Helping California Camp Fire Victims
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Paradise Is Lost As Multiple Fires Devastate The Lives Of Californians Again

When will these disasters end?

Paradise Is Lost As Multiple Fires Devastate The Lives Of Californians Again

California can't seem to catch a break, especially during fire season.

With more than 50 fires that covered at least 1,000 acres in 2018, California is currently experiencing what people are calling the worst fire in California history.

The Camp fire in Butte County has now spread to over 140,000 acres, killed over 80 civilians, caused more than 600 civilians disappearance, the entire town of Paradise is gone and is only 50% contained as of November 23rd.

The Northern California Camp fire started on November 8th and has raged near out of control since then — ruining lives in its destructive wake. At the current death toll, it is not only the largest fire but also the deadliest fire in California history.

The sheer destructive nature of the fire grew so quickly that it has been expanding an average of a football field every three seconds. Often leaving homeowners unaware of the severity of the fire until police officers as well as firefighters are at people's doors and telling them to evacuate immediately with the clothes on their back.

As a result, many homeowners weren't even given a chance to load up their horses, cattle, etc. and had to resort to opening the gates to their pastures and hoping they run away from the fire. Sometimes they had so little time people couldn't even set their animals loose.

Due to this, multiple posts on social media have been shared by tens of thousands of people across North America encouraging Californians that are at risk of evacuating to cut down fencing and leave buckets of water out for the animals trying to flee the fire.
Animal lovers as well as police have offered to swoop in to help as a result, and have rescued hundreds of animals that belong to those who were forced to leave them behind or set them loose.

Animal rescues such as North Valley Animal Disaster Group had several volunteers dealing with losses of their own, but still went above and beyond traveling to Butte County to rescue animals from the thousands of civilians calling them to rescue pets and livestock that had to be left behind. They have taken these field calls in addition to taking in, sheltering and tending to injured and displaced animals at three rescue facilities temporarily set up for animals alone.

If you would like to donate physical items to the areas taking in animals, they will not take in bags of food that are half used. Dog/cat food, grain, hay, shavings and pelleted food for small animals need to be unopened!

However, they will take in used halters, collars, leashes, lead ropes, wheelbarrows, pitchforks, puppy pads, etc. Often times with donations for pet facilities, donors forget that these facilities need these items as well and not just bags of feed and hay. Pitchforks, especially for cleaning stalls, are always desperately needed as they break easily.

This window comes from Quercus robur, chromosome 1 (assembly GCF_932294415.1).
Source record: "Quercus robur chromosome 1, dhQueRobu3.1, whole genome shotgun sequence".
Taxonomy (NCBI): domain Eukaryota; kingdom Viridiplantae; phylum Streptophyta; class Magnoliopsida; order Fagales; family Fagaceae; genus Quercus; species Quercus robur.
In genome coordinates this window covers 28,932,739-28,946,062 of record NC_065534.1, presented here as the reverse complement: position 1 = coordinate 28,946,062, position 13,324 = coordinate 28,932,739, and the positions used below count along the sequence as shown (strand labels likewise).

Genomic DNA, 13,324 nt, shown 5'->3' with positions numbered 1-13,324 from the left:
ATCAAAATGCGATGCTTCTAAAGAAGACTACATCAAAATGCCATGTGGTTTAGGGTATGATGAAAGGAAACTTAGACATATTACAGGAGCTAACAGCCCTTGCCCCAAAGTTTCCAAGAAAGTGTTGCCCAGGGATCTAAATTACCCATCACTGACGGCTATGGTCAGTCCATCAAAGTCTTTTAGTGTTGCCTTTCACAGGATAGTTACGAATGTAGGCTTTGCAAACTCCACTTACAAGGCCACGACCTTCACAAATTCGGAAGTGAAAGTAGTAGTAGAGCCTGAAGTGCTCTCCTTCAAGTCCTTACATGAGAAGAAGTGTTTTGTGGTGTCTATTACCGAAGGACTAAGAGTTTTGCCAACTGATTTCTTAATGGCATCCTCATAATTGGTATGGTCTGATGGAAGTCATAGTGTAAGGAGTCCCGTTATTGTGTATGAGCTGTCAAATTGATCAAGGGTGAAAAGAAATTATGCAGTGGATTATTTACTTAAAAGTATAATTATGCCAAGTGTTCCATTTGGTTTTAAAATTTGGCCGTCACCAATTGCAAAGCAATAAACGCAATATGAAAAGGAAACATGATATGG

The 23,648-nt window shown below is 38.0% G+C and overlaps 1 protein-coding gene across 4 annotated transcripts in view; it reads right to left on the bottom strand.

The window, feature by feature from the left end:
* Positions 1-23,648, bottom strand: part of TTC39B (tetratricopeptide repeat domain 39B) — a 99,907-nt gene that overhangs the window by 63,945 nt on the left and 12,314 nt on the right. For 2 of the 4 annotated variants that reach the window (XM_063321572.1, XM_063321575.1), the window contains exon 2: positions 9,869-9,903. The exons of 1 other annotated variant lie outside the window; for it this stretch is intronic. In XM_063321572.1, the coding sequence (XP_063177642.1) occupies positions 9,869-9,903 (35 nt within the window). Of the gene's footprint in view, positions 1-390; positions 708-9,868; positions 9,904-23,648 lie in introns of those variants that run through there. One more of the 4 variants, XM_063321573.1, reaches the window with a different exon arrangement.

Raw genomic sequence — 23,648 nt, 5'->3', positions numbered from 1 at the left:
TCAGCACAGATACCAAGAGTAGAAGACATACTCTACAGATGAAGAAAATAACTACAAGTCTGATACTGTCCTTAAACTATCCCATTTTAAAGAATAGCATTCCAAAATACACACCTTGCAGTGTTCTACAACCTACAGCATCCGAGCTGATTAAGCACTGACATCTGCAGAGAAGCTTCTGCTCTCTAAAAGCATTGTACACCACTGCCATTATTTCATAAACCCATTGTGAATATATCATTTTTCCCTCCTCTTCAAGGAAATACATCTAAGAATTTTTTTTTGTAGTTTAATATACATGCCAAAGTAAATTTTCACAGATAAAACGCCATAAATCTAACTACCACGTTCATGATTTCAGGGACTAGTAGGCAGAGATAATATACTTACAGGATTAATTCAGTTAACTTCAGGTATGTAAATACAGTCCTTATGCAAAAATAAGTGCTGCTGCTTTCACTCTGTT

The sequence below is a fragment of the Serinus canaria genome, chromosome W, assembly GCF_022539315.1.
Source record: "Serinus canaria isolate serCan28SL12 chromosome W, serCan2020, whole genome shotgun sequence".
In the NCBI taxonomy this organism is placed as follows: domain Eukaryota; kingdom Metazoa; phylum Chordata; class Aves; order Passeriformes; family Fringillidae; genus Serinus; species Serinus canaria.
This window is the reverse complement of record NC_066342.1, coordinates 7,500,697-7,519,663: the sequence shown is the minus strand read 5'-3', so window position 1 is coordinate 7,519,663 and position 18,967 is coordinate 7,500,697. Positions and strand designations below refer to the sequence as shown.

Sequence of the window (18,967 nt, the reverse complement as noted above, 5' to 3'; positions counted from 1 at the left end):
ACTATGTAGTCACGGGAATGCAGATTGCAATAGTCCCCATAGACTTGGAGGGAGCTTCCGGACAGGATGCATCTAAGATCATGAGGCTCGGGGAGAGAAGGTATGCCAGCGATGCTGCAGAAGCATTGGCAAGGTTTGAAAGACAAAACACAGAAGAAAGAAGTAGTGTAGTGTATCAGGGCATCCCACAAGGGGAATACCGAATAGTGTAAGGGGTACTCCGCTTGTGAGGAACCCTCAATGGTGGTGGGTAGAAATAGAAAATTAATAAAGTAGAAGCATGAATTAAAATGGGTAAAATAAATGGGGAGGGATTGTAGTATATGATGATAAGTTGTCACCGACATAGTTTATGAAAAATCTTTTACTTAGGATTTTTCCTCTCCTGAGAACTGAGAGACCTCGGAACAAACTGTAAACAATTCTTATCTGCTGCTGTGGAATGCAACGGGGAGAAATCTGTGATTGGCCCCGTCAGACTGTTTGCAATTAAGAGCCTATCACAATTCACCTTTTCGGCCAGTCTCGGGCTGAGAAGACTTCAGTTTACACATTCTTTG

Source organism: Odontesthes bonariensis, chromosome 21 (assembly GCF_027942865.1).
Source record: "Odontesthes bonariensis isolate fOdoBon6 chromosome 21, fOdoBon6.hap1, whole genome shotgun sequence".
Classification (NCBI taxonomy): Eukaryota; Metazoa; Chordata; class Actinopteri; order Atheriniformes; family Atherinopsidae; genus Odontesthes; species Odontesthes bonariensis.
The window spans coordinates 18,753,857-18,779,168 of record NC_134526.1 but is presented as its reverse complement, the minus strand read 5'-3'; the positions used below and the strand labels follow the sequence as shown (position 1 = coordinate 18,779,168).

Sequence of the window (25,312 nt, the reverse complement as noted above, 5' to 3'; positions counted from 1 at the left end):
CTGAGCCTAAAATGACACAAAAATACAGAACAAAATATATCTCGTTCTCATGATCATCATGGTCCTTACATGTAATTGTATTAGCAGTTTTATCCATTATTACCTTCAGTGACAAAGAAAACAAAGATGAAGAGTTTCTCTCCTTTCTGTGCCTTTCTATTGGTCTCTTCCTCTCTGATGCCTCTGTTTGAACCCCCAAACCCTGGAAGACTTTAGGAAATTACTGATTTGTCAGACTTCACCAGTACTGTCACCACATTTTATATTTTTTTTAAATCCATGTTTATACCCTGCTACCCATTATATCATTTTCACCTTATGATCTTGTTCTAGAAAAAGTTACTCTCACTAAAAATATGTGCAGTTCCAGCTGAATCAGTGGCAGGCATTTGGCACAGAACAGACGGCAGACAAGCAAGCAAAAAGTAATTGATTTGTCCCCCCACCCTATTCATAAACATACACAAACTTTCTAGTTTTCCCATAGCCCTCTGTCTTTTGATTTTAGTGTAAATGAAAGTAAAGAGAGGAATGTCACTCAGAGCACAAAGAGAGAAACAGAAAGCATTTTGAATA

If you would like to donate physical items to the areas taking in people that have been displaced by the fire, they need items that are close to brand new if not newly bought, as they do not have the facilities to organize used items that are not usable.

A lot of people are going through old items in their closet to donate, and this is not necessarily what donation centers want. A lot of the donation centers do not have the staff available to go through all of the items that are donated to make sure they can be used or are salvageable.

Brand new items or at least lightly used items are needed as donations. If you do not have such items, monetary donations, as well as gift cards to grocery stores and clothing shops, are desired just as much.

Examples of gift cards that are needed: Target, Walmart, gas cards (such as Chevron), Visa gift cards, etc.
Below is a list of places desperately in need of donations (especially Visa gift cards and gas cards).

Butte County Fairgrounds — Drop off or mail gift cards and monetary donations to the fairgrounds at 199 East Hazel St. in Gridley. Call 530-846-3626 for more information.

Neighborhood Church — Mail to or drop off donations at Evacuation Shelters, Neighborhood Church of Chico, 2801 Notre Dame Blvd. in Chico, California 95928. Call 530-343-6006.

Oroville Hope Center — Send or bring donations to the center at 1950 Kitrick Ave. in Oroville, California 95966. Call 538-8398. Donate money at

Yuba-Sutter Fairgrounds evacuation center — Donations are needed for evacuated people and animals. These include monetary donations, Visa and gift cards, gas cards, new pet food, cat litter, livestock feed and supplies (desperately need pitchforks, wheelbarrows, buckets, etc.).

Bring donations to the Yuba-Sutter Fairgrounds at 442 Franklin Ave. in Yuba City, California 95991 call 530-812-3815 or donate online on the Yuba County Facebook page at

Donations can also be sent or dropped off at the Habitat for Humanity Yuba/Sutter ReStore at 202 D St. in Marysville, California 95901

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This article has not been reviewed by Odyssey HQ and solely reflects the ideas and opinions of the creator.
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